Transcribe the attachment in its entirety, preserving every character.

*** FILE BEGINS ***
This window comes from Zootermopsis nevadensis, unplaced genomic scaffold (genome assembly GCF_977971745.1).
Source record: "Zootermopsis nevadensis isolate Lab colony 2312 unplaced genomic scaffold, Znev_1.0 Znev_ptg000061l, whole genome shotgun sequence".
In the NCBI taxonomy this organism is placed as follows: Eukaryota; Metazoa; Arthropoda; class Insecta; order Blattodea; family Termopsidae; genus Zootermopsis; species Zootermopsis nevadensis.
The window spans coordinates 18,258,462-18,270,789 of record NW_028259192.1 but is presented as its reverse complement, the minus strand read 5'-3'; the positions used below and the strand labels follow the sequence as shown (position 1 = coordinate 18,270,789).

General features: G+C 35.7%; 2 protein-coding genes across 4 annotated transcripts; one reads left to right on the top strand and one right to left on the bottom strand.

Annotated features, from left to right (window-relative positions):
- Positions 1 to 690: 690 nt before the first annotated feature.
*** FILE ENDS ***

This window comes from Zootermopsis nevadensis, unplaced genomic scaffold (genome assembly GCF_977971745.1).
Source record: "Zootermopsis nevadensis isolate Lab colony 2312 unplaced genomic scaffold, Znev_1.0 Znev_ptg000061l, whole genome shotgun sequence".
In the NCBI taxonomy this organism is placed as follows: Eukaryota; Metazoa; Arthropoda; class Insecta; order Blattodea; family Termopsidae; genus Zootermopsis; species Zootermopsis nevadensis.
The window spans coordinates 18,258,462-18,270,789 of record NW_028259192.1 but is presented as its reverse complement, the minus strand read 5'-3'; the positions used below and the strand labels follow the sequence as shown (position 1 = coordinate 18,270,789).

General features: G+C 35.7%; 2 protein-coding genes across 4 annotated transcripts; one reads left to right on the top strand and one right to left on the bottom strand.

Annotated features, from left to right (window-relative positions):
- Positions 1 to 690: 690 nt before the first annotated feature.